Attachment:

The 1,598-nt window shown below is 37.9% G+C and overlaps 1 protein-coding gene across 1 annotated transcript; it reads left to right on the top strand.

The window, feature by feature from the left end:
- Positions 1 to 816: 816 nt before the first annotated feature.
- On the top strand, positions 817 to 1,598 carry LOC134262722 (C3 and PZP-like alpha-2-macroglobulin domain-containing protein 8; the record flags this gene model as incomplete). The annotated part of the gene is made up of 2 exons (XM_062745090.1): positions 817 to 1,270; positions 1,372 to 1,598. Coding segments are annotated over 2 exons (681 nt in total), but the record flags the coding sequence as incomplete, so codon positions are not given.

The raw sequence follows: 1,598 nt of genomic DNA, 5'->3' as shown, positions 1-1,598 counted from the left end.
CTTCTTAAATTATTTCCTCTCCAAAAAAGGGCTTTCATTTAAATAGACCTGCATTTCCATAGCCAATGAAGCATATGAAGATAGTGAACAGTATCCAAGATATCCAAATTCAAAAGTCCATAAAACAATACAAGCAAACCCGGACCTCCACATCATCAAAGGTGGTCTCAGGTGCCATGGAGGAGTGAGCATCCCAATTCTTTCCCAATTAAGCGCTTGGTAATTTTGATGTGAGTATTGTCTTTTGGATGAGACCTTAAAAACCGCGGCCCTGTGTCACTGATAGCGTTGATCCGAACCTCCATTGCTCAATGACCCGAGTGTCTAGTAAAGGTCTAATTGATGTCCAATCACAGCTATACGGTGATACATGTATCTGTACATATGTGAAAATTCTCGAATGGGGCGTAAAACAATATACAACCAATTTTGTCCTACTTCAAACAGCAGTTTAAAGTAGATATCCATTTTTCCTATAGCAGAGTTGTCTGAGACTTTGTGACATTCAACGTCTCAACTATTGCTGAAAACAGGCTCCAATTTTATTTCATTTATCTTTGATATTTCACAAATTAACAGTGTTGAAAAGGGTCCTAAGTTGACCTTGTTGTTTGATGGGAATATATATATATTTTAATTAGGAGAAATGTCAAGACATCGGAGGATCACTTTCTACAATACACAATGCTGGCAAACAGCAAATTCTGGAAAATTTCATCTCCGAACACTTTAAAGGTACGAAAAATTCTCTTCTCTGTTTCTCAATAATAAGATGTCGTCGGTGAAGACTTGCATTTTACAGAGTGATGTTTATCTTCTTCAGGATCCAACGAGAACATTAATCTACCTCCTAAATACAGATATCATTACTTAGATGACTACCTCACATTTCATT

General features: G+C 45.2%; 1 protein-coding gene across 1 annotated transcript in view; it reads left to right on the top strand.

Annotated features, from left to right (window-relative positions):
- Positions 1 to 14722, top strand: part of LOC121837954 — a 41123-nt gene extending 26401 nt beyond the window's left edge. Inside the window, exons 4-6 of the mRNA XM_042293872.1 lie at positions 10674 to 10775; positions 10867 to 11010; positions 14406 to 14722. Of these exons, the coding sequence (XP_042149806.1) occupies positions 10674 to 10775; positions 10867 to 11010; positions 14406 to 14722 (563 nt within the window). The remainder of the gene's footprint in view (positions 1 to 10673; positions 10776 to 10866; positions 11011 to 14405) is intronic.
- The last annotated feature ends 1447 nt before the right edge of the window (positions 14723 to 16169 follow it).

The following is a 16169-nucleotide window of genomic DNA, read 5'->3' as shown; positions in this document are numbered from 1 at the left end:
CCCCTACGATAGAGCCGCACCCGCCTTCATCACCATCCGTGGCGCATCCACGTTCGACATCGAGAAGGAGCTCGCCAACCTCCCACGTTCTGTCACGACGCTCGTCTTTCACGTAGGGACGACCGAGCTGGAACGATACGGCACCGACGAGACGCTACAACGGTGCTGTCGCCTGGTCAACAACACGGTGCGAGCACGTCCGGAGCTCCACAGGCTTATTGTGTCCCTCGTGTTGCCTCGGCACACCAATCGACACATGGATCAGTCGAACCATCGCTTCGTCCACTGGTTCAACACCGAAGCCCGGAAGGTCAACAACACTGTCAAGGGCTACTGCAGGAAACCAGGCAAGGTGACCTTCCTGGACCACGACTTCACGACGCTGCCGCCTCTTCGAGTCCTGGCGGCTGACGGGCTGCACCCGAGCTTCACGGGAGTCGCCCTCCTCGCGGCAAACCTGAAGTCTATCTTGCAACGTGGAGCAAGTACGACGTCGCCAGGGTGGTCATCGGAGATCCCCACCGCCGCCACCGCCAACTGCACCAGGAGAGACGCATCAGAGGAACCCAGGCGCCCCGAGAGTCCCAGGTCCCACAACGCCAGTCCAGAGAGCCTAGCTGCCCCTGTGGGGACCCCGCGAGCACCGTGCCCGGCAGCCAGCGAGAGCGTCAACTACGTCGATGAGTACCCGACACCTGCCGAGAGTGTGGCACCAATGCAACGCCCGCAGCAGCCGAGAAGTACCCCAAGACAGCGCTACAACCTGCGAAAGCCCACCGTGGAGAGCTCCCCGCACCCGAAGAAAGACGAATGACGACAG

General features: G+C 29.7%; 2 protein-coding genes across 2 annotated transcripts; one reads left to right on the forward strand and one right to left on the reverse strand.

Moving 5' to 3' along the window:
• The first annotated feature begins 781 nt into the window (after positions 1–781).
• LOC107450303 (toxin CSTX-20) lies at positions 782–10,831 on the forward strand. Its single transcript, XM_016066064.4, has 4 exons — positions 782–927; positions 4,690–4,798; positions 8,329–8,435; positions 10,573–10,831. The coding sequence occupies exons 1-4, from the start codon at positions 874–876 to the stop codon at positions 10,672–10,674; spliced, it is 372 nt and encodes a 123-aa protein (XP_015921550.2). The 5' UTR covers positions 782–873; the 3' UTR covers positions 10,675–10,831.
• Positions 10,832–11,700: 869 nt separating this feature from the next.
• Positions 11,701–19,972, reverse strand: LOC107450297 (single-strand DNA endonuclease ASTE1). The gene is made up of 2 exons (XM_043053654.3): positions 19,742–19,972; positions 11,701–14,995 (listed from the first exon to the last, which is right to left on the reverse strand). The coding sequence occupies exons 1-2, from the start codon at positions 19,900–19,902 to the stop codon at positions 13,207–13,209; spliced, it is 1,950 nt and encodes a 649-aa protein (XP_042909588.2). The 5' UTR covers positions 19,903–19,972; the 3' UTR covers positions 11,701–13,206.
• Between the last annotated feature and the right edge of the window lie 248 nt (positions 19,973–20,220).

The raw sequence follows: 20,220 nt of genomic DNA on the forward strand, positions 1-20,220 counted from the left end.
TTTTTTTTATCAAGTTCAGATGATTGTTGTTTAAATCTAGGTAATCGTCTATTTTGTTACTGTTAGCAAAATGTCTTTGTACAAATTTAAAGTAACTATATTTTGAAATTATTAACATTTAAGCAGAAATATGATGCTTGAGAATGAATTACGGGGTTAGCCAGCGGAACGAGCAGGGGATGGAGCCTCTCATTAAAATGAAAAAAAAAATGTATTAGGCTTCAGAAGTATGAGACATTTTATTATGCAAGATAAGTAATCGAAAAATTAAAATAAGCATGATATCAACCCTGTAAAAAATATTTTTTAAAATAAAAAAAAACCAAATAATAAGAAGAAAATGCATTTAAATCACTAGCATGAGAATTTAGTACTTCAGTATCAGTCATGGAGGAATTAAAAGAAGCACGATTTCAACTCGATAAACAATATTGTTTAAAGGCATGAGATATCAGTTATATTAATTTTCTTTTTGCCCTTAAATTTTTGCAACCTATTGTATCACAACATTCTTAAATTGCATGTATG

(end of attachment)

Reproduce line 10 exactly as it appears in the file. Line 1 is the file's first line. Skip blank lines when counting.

- The last annotated feature ends 1447 nt before the right edge of the window (positions 14723 to 16169 follow it).